Thinking Out Loud

June 8, 2020

Hillsong Church: Hypnotizing People into the Kingdom

Filed under: Christianity, Church — Tags: , , , — paulthinkingoutloud @ 7:22 am


Brian and Bobbie Houston in Los Angeles Sunday, reporting back to the mother ship in Sydney.

For all the influence that Hillsong has had on worship music — think of Shout to the Lord, Cornerstone, Touching Heaven Changing Earth, Mighty to Save, etc. — I realized a few weeks ago that in all my online travels, I had never watched one of their church services.

This dawning came courtesy of YouTube which put one of their live services into my suggested videos on a Saturday night. Australia is half a day ahead of us, so our Saturday night is their Sunday morning.

I was joining the service late, but got to hear Pastor Brian Houston preach. My wife, who was sitting next to me doing some work at her own computer was finding it to be ‘sermon lite.’ But I kept listening and was impressed with the remarkable number of scripture citations and allusions contained in the message. Here was a man seemingly less consumed with the mechanics of creating an impressive sermon and seemingly more concerned with reflecting the heart of a pastor.

I vowed to catch the thing again, but kept hitting roadblocks. Unlike the usual YouTube live links which then revert to on-demand status, Hillsong’s links kept disappearing. I went to the church’s website a few weeks later thinking I could short-circuit the process that way. I had missed the start of one service, but if I waited could catch one for another campus the next hour.

Well, sort of an hour. Some Australian time zones are apparently 90 minutes apart. I guess you need to be an insider to know how their various live streams function.

And then there was these attempts to use links that had been live just hours earlier:

I posted this to Twitter and noted that this like being invited to a party, only to arrive and find out your name’s not on the guest list. That feeling of being turned away. And how can a church service be private? Is this a way to silence your detractors?

I want to say that I’m not your stereotypical Hillsong critic. I have no reason to be. But overall, I’m not sure that my admittedly subjective online experience in any way enhanced my perception of the church.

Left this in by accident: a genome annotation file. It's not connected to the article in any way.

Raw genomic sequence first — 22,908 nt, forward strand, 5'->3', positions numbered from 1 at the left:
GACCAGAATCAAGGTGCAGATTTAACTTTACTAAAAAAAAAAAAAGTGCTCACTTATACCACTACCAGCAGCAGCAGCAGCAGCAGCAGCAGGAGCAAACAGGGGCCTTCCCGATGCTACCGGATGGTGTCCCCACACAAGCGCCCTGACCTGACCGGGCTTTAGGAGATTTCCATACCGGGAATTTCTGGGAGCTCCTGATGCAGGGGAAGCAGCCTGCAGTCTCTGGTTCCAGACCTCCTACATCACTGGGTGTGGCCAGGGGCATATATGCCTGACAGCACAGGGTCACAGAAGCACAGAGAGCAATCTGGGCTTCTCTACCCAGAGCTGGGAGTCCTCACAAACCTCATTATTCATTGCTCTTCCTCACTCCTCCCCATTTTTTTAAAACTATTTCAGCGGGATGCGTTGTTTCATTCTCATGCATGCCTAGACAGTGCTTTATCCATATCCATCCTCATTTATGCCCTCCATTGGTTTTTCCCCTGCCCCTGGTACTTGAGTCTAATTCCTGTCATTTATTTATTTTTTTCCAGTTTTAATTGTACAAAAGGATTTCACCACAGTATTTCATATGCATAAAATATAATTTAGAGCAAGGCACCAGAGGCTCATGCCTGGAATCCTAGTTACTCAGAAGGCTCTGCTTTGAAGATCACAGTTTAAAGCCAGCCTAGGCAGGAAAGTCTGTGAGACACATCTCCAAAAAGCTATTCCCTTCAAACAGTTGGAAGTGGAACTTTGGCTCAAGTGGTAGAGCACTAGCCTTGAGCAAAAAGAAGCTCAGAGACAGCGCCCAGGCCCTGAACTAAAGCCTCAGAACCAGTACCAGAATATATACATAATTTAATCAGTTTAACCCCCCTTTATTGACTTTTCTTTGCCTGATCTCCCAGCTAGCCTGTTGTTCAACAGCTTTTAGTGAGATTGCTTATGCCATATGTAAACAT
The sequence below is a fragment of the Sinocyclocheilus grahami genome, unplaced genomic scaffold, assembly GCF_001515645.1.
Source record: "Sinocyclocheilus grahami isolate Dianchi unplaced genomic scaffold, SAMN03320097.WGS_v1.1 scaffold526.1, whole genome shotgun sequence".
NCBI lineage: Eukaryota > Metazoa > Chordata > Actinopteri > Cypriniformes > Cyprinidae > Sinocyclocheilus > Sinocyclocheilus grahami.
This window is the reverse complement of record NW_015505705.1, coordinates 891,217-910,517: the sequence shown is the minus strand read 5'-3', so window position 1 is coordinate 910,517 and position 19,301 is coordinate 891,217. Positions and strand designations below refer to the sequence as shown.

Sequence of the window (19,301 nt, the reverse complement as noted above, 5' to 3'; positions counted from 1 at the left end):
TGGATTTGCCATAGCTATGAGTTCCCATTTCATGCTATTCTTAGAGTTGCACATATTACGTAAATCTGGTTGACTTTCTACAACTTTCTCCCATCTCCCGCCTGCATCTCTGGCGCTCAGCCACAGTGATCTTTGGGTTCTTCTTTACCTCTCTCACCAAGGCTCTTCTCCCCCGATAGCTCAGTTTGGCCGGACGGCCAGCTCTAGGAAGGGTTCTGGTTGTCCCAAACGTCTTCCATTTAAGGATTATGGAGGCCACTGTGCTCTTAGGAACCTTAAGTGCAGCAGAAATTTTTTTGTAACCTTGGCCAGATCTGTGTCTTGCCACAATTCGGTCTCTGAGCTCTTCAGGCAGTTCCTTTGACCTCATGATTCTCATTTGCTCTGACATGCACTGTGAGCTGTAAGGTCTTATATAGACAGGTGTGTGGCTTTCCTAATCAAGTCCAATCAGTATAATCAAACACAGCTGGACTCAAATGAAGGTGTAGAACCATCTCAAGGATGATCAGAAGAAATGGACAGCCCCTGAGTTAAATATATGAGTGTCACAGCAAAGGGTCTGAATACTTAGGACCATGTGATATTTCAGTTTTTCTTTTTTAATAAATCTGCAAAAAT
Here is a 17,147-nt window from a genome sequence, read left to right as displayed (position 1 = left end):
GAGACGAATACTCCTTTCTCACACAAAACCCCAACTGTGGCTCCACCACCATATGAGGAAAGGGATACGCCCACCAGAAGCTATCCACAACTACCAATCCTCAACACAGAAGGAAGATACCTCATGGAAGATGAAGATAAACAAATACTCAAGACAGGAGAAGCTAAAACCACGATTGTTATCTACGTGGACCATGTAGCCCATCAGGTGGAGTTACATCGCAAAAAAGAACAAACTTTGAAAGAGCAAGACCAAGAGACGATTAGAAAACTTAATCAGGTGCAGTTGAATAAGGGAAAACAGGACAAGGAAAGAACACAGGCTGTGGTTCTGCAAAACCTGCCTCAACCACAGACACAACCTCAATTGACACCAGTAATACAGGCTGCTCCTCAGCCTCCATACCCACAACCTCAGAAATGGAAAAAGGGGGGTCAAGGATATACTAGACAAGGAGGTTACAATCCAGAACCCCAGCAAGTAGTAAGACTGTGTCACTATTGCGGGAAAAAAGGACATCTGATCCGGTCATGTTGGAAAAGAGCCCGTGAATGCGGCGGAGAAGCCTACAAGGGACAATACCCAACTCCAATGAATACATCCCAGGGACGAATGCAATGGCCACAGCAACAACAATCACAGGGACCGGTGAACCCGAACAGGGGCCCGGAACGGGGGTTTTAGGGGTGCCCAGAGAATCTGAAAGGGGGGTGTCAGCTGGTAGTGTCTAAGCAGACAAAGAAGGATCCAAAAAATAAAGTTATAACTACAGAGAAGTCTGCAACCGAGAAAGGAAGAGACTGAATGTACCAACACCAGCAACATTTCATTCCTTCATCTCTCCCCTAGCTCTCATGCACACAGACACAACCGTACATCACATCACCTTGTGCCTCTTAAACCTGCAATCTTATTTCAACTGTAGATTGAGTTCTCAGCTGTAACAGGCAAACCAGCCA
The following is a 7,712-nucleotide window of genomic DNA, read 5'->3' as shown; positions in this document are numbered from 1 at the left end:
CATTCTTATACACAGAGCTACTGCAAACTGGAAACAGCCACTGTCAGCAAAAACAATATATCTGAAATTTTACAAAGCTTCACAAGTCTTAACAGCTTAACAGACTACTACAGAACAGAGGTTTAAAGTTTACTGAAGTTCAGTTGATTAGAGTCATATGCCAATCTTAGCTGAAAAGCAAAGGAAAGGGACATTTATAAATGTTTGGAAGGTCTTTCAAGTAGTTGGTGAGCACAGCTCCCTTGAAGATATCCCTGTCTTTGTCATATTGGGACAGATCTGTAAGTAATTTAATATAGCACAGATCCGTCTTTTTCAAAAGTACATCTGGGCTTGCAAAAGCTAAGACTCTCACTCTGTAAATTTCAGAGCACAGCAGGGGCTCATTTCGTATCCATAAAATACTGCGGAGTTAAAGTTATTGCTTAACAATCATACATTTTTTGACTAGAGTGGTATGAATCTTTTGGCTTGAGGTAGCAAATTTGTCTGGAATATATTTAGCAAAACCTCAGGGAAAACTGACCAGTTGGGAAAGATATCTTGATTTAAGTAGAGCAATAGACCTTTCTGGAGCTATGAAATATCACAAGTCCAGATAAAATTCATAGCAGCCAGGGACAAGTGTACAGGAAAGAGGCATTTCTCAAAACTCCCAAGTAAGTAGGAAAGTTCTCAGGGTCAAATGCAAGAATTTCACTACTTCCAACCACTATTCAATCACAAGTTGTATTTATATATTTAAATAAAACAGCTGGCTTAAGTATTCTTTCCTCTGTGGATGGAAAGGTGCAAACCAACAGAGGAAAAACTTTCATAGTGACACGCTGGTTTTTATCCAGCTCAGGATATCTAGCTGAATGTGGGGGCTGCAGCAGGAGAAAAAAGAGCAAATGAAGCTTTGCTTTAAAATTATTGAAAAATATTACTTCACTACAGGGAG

Which brings us to hypnotism.

I noticed that throughout the entire Hillsong church service, there is a keyboard bed playing in the background. Announcements, prayer time, sermon. It reminded me of every science fiction movie I’ve ever seen.

Actually it reminded me of a trip we once took to a casino. I’ve appended that article below, which first appeared here in 2011.

The last service I caught, which was this weekend, as a musician I noticed something about the background keyboard.

It was a loop. A very, very short loop. A 4-bar loop. Repeating over and over and over and over and over and over and over again. No room for silence.

Once I realized this, my brain could not stop processing it. There was a guest reporting on the history of Australia’s dealings with its indigenous people, and how that relationship compares to other countries in the British Commonwealth, and I really wanted to hear what he was saying, but it was getting harder and harder to focus on his words.

Actually the whole earlier part of the service, with its concessions to Black Lives Matter events of the week — more focused since Brian and Bobbie Houston were actually in California, throwing back and forth to another pair down under — seemed artificial, forced, contrived.  It’s not up to me to judge whether or not it was, I’m just saying that with the particular droning in the background, that was how my ears processed it. I was becoming unnecessarily skeptical and started thinking the indigenous expert was just a token plant to appease that part of their audience.

I realized I was starting to go insane. Four bars, over and over.

So I did something I truly did not want to do: I stopped the live feed video and turned off my computer.

I could have had a completely different reaction. I could have just allowed my brain to be lulled into anything they were offering; to effectively be hypnotized into the kingdom.

I wonder how often that happens.


We dropped by one of our local casinos, mostly to see what the restaurant was like.  No money changed hands.  I’m always struck by the blinking lights that lure in the customers, but it was something on the auditory side of things that struck my wife. I’ll let her describe it:

The room was huge, I don’t know how many square feet, but we figured that it contained 6 or 7 hundred machines. Just a few green baize tables in the centre, surrounded by slanted rows of blinking, shining machines.  Each one a variation on slots, with different colour schemes, different images, but the same configuration.

The volume of sound, the pleasant sounds generated by the machines – of dinging and pinging and chirping and ringing – in the casino seemed almost deliberately modulated. Just loud enough to be engaging, but not loud enough to distract or interfere with conversation.

But the further we went into the room, the more it became apparent that every one of those 6 or 7 hundred machines was pinging and dinging in the same key. The same musical key. No discord, no clash, no change as you walked through. Exactly the same. It surrounded us like a warm pool. You could hum along with it.

And the more you listened – the more you swam through it – the more you became aware that most of the pinging and ringing and chiming was the same note. An octave or two apart, but the same sound, the same tone over and over and over, following you through, or propelling you. At just the right volume, with no irritating edges. Soft, round, mellow.

Hypnotic? Maybe. Deliberate? No doubt.


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